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For the first time since 2013, the UK will not meet the UN target of spending 0.7 percent of Gross National Income (GNI) on Official Development Assistance (ODA). Citing the economic impact of the global pandemic, the Government has instead allocated 0.5 percent of GNI for ODA in 2021, as a “temporary measure.”

It is estimated total ODA will be £10.9 billion in 2021, down from £14.5 billion a year before. While final allocations will not be confirmed until 2022, the UK Government, UN agencies and NGOs have announced spending reductions to specific countries and programmes.

ODA refers to aid intended to promote the economic development and welfare of developing countries. Such assistance must be reported to the Organisation for Economic Cooperation and Development.

New strategy for targeting UK aid

In line with the Integrated Review of Security, Defence, Development and Foreign Policy, the Government intends to use its development spending and diplomacy to meet seven priorities for UK aid in 2021/22. These include girls’ education, climate change and aiding the global response to the pandemic.

Funding for strategic priorities

In April 2021, the FCDO announced funding allocations for its seven priorities, totalling £8,115 million. This represents around 80 percent of UK ODA spending in 2021/22. It includes allocations of £1.3 billion to address the pandemic and support global health resilience and £0.9 billion for humanitarian preparedness and responses.

In April, the Chair of the International Development Committee said it was “disappointing” that girls’ education was allocated £400 million, the second lowest thematic area spend. In June, the Government announced an additional £430 million over five years to the Global Partnership for Education.

Funding for individual countries

ODA will focus on Africa, the Indo-Pacific and countries affected by risk of famine, including Yemen and Somalia. The Foreign, Commonwealth and Development Office (FCDO) will reduce its ODA for programme delivery in China by 95 percent, to £0.9 million.

On 3 June 2021, the FCDO published a list of 34 countries that would receive bilateral ODA in 2021/22. In 2019, the UK funded bilateral programmes in a total of 136 countries and territories. Of these, Department for International Development funding focused on 48 countries and territories. 

Of those 48 who received bilateral ODA in 2019, Cameroon, Iraq and the West Bank and Gaza are amongst those not currently included as receiving bilateral ODA from the FCDO in 2021/22. The final list is likely to be higher for 2021/22, as it does not currently include ODA spent by other departments, core contributions to multilateral organisations, regional programmes, or capital investments.  

The UK Government has previously made reduced spending pledges to Yemen and Syria, while also identifying them as priority countries for humanitarian aid. The FCDO intends to continue its diplomatic work to resolve the conflicts.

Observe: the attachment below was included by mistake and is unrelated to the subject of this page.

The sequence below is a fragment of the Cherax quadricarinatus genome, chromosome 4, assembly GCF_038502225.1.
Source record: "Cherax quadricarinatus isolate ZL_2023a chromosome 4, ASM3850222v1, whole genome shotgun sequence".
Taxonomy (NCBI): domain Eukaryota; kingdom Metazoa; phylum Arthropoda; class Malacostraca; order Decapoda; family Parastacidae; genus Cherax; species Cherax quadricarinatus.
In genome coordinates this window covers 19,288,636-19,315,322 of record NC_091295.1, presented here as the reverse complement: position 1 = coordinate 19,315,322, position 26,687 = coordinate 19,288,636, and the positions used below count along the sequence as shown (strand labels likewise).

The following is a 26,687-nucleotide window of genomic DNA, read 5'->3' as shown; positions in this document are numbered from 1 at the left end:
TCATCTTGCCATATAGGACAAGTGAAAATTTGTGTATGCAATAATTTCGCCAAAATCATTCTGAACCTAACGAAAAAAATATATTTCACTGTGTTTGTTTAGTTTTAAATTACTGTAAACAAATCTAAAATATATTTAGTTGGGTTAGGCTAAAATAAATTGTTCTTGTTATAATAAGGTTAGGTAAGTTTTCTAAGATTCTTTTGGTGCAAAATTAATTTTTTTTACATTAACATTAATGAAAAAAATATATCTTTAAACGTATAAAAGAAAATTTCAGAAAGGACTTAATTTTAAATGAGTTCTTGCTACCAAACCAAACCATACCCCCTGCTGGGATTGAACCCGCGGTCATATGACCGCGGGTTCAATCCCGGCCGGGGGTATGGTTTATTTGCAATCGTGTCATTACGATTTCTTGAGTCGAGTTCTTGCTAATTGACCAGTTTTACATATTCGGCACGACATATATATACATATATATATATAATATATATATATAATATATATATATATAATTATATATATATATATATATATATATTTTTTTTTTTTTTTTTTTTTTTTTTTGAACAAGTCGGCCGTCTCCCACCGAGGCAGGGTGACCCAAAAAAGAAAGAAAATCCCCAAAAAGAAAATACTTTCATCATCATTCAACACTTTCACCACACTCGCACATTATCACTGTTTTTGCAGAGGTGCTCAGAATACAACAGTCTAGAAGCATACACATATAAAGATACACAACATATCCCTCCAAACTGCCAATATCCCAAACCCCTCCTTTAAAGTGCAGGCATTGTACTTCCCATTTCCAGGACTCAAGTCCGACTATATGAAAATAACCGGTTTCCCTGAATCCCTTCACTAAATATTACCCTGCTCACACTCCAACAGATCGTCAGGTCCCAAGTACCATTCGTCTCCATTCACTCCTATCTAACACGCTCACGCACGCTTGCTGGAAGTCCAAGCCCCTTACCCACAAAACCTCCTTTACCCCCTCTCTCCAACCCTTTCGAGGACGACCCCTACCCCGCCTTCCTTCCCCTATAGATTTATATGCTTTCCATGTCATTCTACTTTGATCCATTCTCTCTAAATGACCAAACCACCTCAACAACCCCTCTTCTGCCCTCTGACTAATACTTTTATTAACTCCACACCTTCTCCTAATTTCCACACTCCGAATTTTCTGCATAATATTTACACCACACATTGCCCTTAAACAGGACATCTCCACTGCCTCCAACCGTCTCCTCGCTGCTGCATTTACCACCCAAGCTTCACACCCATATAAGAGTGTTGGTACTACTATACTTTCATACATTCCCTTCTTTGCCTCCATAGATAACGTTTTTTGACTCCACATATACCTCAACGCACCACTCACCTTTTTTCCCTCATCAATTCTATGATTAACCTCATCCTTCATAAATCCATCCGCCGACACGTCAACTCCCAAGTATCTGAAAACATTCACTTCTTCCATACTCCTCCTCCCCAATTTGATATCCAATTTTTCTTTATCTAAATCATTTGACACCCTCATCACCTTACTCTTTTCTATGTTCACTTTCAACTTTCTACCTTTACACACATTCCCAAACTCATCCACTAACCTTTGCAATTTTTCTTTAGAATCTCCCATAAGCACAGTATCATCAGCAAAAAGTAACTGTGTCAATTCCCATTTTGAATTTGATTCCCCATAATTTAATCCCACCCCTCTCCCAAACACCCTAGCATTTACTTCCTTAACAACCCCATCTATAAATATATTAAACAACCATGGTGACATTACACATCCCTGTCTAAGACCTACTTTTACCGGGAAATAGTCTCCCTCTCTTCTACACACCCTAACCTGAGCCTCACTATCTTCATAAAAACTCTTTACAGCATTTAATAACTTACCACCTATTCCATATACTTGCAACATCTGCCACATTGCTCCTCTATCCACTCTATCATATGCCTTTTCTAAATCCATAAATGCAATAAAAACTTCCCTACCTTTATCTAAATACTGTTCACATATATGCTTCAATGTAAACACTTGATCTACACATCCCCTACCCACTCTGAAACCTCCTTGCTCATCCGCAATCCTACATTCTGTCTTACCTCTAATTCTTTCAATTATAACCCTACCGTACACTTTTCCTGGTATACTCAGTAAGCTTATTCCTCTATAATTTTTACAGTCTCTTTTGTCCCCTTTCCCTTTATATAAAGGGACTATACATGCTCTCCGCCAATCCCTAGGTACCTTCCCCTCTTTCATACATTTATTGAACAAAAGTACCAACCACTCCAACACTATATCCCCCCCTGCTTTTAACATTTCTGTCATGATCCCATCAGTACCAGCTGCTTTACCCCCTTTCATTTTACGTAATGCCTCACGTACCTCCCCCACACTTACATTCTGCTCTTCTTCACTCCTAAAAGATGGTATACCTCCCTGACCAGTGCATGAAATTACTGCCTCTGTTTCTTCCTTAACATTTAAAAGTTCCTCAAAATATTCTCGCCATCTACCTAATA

Funding for agencies and programmes

The FCDO emphasises final funding allocations have not been made. However, several UN agencies have publicised funding reductions from the UK. In 2021, UNICEF will have its core funding from the UK to support children reduced by 60 percent, and the UK will cut 85 percent of its contribution to the UN Population Fund’s family planning programme.

Development NGOs have said that the funding decisions undermine the Government’s intentions to prioritise global health during the pandemic and girls’ empowerment. The FCDO says its equalities assessments found programmes targeting those with protected characteristics were no more likely to be reduced than other programmes.

The Government has announced an increase in core funding to the World Health Organization and said the cost of meeting its pledge to share 100 million vaccine doses globally by June 2022 will be in addition to funding already committed to ODA in 2021.

Accountability and coordination of ODA

The FCDO intends to better coordinate cross-Government ODA spend and has reviewed the role of the ICAI, the body that scrutinises UK ODA. The FCDO is now working with the ICAI to implement the review’s recommendations. These include a greater emphasis on practical recommendations for delivering programmes and directing scrutiny to the seven aid priorities.

Will the 0.7 percent target be restored in 2022?

In July 2021, the Treasury published a written statement setting out the tests required to be met to restore the 0.7 percent target. These are when the Budget for Responsibility (OBR) shows that “on a sustainable basis” the country is not borrowing for day-to-day spending and the ratio of underlying debt to GDP is falling.

The Commons supported the tests on 13 July. If the next OBR forecasts, expected in the Autumn, are like those in March 2021, ODA spending is unlikely to return to the 0.7 percent level until at least 2024. If the economy recovers faster than predicted, the tests may be met sooner.

The Library’s 0.7 percent aid target sets out further detail.

Update log

8 June 2021: Added list of countries that the FCDO has confirmed it will provide bilateral aid to in 2021/22

14 June 2021: Added G7 commitments on education, biodiversity and vaccines 

20 July 2021: Added details of UK Government written statement and some spending decisions.


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